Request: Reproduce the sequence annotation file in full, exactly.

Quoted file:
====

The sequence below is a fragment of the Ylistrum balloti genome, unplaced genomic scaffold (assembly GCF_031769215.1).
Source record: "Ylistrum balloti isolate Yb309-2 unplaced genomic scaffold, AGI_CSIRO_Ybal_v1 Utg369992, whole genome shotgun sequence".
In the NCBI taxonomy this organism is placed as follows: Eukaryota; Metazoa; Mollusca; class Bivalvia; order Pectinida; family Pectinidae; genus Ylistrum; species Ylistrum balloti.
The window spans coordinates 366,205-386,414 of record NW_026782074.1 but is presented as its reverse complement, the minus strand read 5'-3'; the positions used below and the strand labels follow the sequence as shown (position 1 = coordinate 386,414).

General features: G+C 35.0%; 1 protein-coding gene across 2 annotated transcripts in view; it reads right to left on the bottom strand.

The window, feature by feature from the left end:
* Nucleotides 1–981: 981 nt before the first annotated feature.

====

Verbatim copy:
The sequence below is a fragment of the Ylistrum balloti genome, unplaced genomic scaffold (assembly GCF_031769215.1).
Source record: "Ylistrum balloti isolate Yb309-2 unplaced genomic scaffold, AGI_CSIRO_Ybal_v1 Utg369992, whole genome shotgun sequence".
In the NCBI taxonomy this organism is placed as follows: Eukaryota; Metazoa; Mollusca; class Bivalvia; order Pectinida; family Pectinidae; genus Ylistrum; species Ylistrum balloti.
The window spans coordinates 366,205-386,414 of record NW_026782074.1 but is presented as its reverse complement, the minus strand read 5'-3'; the positions used below and the strand labels follow the sequence as shown (position 1 = coordinate 386,414).

General features: G+C 35.0%; 1 protein-coding gene across 2 annotated transcripts in view; it reads right to left on the bottom strand.

The window, feature by feature from the left end:
* Nucleotides 1–981: 981 nt before the first annotated feature.